- DataStax co-founder: “We will get Cassandra into 100% of the Fortune 100”
- Hadoop, Cassandra vendors see NoSQL applications emerge
Wray added that a big focus for 2015 is going to be building out Basho’s partner ecosystem. This is where he says enterprise clients will buy in to Basho, through systems integrators adding Riak to hybrid environments. He said:
That’s how we sort of closed out last year with the funding and into this year. And with regard to continued scale we are going to be investing more into our partner ecosystem, we are going to continue to invest in product innovation to give our clients more reason to consolidate and simplify their architecture.
The prime opportunities are going to be product innovation, continuing to play upon distributed systems that scale with simplification with a partner ecosystem. We have some great regional partners that have some great regional strengths, but you are going to see us announcing very large strategic partners with some of the large global integrators.
If you are dealing with production level systems, where people are spending tens of millions of dollars, that means you are going to have large integrators helping pull those pieces together for them, and we are going to be more integrated into those solution offerings so that we can support a model where half of our go to market is direct and the other half is solutions bundled into larger offerings.
Wray also explained that Basho has made some progress in addressing clients concerns about the company’s roadmap – which, as stated, was his primary worry when joining. He said that Basho has gone “180 degrees” in terms of setting customer expectations on what Basho is trying to build with Riak and this has resulted in clients making long(er) term bets with Basho. He said:
Our average deal size has gone from a year to multi-year now. We are even seeing clients going from three to five years or greater. And the reason you are seeing clients making long-term bets on us is because they buy into our story – where if the world is becoming distributed in nature, you will need a distributed database to address a big chunk of your unstructured data needs. And so they are looking for someone that can take on multiple use cases and consolidate with.
Wray likes to use a baseball analogy for the NoSQL database market. He believes that in terms of market growth and adoption, NoSQL (or enterprise adoption of NoSQL) is only in the ‘first innings’ – or even possibly the first bat in the first innings. He believes that the four main contenders for stealing the market in the future are Basho, MongoDB, DataStax and Couchbase. All of which, Wray argues, have their own strengths. He said:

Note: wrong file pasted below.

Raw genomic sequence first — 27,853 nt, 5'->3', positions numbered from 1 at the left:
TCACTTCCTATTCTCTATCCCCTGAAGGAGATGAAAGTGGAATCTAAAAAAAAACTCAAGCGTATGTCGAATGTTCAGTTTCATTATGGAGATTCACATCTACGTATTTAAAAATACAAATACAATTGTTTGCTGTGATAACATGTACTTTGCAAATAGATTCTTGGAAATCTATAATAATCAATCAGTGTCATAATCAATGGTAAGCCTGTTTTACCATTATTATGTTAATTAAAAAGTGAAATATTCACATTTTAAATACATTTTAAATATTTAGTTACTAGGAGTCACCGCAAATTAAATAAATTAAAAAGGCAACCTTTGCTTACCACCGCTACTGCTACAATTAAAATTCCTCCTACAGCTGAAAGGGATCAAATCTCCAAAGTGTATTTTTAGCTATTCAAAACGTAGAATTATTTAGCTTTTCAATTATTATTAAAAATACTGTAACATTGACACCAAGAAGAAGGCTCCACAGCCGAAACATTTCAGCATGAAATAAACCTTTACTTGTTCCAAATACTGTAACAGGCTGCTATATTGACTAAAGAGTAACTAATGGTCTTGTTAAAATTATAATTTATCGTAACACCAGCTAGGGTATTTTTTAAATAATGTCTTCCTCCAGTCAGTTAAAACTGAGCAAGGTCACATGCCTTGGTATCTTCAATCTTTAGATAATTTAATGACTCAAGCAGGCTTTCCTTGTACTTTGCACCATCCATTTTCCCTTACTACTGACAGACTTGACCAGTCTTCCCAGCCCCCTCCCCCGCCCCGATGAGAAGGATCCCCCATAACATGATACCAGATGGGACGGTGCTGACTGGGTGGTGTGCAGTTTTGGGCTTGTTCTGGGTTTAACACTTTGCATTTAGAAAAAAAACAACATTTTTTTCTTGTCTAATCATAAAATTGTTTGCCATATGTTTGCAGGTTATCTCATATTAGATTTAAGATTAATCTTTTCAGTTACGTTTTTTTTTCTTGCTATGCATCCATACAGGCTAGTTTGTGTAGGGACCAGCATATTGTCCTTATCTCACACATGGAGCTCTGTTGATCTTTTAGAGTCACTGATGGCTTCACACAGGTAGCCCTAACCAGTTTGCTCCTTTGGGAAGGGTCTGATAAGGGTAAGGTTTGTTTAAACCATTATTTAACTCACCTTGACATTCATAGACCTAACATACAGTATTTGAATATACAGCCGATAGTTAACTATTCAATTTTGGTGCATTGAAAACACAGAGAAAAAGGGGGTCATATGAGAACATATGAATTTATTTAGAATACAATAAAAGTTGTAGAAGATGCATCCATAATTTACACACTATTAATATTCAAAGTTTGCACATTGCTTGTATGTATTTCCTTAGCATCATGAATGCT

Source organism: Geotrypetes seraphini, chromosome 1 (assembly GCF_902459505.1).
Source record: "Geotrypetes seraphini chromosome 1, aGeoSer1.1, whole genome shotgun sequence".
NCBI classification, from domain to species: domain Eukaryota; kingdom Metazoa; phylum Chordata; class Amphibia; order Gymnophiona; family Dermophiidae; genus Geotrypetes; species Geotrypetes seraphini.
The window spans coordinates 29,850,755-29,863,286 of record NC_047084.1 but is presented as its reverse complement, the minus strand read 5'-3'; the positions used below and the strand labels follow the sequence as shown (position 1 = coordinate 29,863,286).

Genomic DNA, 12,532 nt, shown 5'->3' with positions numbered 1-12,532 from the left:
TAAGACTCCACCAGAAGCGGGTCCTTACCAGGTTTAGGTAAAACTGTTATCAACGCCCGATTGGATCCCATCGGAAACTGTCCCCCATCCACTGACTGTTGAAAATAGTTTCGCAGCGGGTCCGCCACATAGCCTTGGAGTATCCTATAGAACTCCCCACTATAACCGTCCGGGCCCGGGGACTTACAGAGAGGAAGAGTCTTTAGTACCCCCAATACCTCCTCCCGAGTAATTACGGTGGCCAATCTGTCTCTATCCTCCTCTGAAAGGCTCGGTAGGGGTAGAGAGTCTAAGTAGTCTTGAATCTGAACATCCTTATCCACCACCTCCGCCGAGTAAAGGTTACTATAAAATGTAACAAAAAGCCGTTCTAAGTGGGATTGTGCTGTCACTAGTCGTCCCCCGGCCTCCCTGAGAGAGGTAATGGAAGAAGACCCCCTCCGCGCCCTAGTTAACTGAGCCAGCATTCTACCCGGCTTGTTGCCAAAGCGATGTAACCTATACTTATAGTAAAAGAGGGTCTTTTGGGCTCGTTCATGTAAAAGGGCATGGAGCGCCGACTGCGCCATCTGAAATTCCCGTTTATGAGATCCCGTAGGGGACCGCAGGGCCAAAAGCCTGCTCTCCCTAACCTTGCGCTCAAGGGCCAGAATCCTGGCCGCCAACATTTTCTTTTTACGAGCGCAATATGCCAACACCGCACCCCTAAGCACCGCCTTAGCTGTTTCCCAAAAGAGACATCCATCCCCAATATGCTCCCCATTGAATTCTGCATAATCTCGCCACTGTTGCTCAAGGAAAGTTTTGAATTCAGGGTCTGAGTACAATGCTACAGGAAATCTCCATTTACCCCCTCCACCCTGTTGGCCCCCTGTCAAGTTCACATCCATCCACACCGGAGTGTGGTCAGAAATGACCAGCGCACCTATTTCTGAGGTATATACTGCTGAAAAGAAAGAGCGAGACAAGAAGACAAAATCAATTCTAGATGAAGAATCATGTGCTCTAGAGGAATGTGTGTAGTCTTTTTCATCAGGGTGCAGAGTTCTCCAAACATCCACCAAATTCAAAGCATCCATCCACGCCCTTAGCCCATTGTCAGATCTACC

For example, Mongo has done an excellent job of appealing to the developer community. Datastax has tapped into the Cassandra ecosystem. Our differentiation is our key value database; you can build a lot of different use cases on top. And we have proven we can do scale, in distributed environments, with high availability (e.g. the Weather Company and the NHS). Operational scale, with simplicity, in a distributed geographic environment is going to be our core attribute that differentiates us.
He added that over the past three years companies have only been “tinkering” with NoSQL and only now are people really beginning to ask how they can apply the technology to their production environment. Wray said:
And so that means that the scale, and the problems in addressing that scale with regards to complexity, are just coming to the forefront with a lot of real dollars. We might not only be in the first innings, we might only be at the first bat in the first innings. But wherever you want to put us in that maturity curve, it’s definitely early. The market itself has a lot of potential to be a lot larger than the RDBMS market – which is by some estimations $35 billion to $50 billion in revenue.
I would say that that market space isn’t going away. If you think RDBMS is dead, you clearly don’t understand enterprise – enterprise doesn’t change on a dime. Mainframes still exist. But I do think that this market space will be much bigger because of IoT, hybrid and big data. We have an opportunity to define us as the number one player in this space if we do it right.
Every time I speak to one of these NoSQL execs I’m pretty impressed. Given the early stages of the market itself, it seems that they haven’t quite yet been rid of the ability to hold interesting conversations – which is often the case with vendors, thanks to PR/marketing/comms.
As Wray says, it’s all to play for. The next couple of years will be interesting in terms of enterprise adoption. The years following that will be interesting in terms of whether or not we see any consolidation/acquisitions.
The decision customers face is – which platform do we buy into? It’s a tough one.